Nemesis darknet marketplace raided in Germany-led operation

Avatar

German police said they seized the infrastructure of the popular illegal darknet marketplace known as Nemesis and took its website down.

Visitors to the cybercrime website were greeted on Thursday with a red banner announcing the takeover. At the bottom, the police placed an animated spaceship reminiscent of a 1990s video game called Nemesis.

The spaceship blows up the marketplace logo and then vanishes from the screen, leaving behind a QR code that links to the website for the Bundeskriminalamt (BKA), or German federal police.

The shutdown of Nemesis and the prosecution of its operators “are a further blow to underground economy actors operating on the dark web and demonstrate the effectiveness of international law enforcement in the digital space,” the BKA said in a press release.

The German agency said it teamed up with law enforcement from the U.S. and Lithuania to investigate the Nemesis operation. During the year-and-a-half-long investigation, they discovered marketplace infrastructure in Germany and Lithuania, the BKA said.

Law enforcement confiscated criminal servers and seized data that could help to identify users of the platform, the BKA said. They also obtained €94,000 ($102,000) worth of cryptocurrency assets, allegedly earned through illegal activity. The website operators are suspected of drug trafficking and running a criminal trading platform.

Nemesis was founded in 2021 and has been growing rapidly since then, according to the BKA. More than 150,000 users and over 1,100 sellers were registered on the platform. The police estimated that nearly 20% of these sellers are based in Germany.

Nemesis sold all kinds of illegal goods — drugs, compromised data and  cybercrime services such as ransomware and tools to conduct phishing or DDoS attacks.

German law enforcement hasn’t responded to Recorded Future News’ request for comment about whether the website’s administrators were arrested. However, according to local media outlet Der Spiegel, the operators haven’t been identified. 

Even though Nemesis’s infrastructure was shut down, it doesn’t mean that the criminals won’t start their operations somewhere else.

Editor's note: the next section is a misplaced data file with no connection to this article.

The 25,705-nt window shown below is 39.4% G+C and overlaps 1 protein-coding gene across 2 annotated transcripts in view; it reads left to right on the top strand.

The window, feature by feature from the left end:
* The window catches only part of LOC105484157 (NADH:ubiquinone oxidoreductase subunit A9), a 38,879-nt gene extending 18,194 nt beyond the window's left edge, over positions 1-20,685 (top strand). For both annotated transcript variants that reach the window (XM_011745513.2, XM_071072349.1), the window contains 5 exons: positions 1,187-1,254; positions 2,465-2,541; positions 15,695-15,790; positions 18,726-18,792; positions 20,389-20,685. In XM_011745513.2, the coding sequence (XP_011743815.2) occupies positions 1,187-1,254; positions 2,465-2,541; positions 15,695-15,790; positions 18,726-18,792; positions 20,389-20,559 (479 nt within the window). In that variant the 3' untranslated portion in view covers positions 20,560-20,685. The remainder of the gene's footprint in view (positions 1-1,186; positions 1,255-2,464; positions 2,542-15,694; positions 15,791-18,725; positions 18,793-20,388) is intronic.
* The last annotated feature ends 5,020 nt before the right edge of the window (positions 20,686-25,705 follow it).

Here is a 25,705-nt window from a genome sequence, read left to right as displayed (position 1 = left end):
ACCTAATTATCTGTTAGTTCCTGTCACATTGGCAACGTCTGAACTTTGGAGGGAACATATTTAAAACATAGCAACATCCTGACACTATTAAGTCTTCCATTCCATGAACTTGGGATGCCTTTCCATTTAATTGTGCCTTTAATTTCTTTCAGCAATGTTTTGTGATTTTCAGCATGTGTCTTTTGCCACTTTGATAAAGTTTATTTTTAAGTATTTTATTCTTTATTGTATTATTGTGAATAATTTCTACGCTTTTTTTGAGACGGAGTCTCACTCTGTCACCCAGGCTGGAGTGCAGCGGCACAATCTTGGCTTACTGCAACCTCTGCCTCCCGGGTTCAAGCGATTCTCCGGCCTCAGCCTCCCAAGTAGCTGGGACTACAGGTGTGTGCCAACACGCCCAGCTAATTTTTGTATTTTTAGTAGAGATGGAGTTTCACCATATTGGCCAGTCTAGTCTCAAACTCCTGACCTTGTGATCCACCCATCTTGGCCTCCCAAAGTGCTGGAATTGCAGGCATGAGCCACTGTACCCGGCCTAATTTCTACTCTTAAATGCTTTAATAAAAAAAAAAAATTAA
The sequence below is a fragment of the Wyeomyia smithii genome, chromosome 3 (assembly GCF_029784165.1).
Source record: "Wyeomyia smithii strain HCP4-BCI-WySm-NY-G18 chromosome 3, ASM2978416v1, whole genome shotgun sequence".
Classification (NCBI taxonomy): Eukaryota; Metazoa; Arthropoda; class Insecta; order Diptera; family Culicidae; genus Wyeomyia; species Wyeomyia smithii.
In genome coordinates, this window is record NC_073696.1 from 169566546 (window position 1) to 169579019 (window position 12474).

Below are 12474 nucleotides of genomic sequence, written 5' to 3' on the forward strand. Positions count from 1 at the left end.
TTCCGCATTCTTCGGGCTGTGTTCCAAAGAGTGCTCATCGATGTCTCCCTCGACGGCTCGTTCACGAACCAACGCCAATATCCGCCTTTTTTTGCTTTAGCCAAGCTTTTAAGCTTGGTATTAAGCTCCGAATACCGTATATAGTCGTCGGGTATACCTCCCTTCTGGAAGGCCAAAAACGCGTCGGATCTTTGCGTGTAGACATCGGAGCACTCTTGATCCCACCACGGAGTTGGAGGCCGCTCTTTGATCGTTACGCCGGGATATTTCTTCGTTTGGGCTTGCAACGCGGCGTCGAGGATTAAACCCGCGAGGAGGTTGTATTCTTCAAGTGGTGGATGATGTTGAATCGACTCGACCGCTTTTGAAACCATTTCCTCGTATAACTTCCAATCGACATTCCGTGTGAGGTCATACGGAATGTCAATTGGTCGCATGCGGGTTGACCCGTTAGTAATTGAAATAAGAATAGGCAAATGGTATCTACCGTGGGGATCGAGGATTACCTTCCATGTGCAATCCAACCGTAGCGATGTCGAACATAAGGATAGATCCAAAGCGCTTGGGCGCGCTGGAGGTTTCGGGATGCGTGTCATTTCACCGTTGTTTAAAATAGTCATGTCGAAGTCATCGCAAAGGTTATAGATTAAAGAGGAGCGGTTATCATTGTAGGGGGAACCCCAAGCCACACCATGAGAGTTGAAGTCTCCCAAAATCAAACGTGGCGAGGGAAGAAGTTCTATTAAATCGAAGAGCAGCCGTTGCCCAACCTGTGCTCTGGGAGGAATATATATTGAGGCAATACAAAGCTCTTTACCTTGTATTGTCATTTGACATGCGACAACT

For example, after law enforcement took down the website of the notorious ransomware gang LockBit, the group attempted to relaunch its cyber extortion operation. LockbitSupp, the group’s administrator, opened a new website and claimed that the takedown didn’t affect his business but rather gave him additional publicity.

“What doesn’t kill you makes you stronger,” he said in an interview with Recorded Future News’ Click Here podcast.

CybercrimeGovernmentNews
Get more insights with the

Recorded Future

Intelligence Cloud.

Learn more.

No previous article

No new articles

Daryna Antoniuk

is a reporter for Recorded Future News based in Ukraine. She writes about cybersecurity startups, cyberattacks in Eastern Europe and the state of the cyberwar between Ukraine and Russia. She previously was a tech reporter for Forbes Ukraine. Her work has also been published at Sifted, The Kyiv Independent and The Kyiv Post.

 

Total
0
Shares
Leave a Reply

Your email address will not be published. Required fields are marked *

Previous Post

Two Russians sanctioned by US for alleged disinformation campaign

Next Post

Apparel giant VF sends out breach letters to millions following 2023 cyberattack

Related Posts

Experts Uncover New Evasive SquidLoader Malware Targeting Chinese Organizations

Cybersecurity researchers have uncovered a new evasive malware loader named SquidLoader that spreads via phishing campaigns targeting Chinese organizations. AT&T LevelBlue Labs, which first observed the malware in late April 2024, said it incorporates features that are designed to thwart static and dynamic analysis and ultimately evade detection. Attack chains leverage phishing emails that
Avatar
Read More

Python’s PyPI Reveals Its Secrets

GitGuardian is famous for its annual State of Secrets Sprawl report. In their 2023 report, they found over 10 million exposed passwords, API keys, and other credentials exposed in public GitHub commits. The takeaways in their 2024 report did not just highlight 12.8 million new exposed secrets in GitHub, but a number in the popular Python package repository PyPI. PyPI,
Avatar
Read More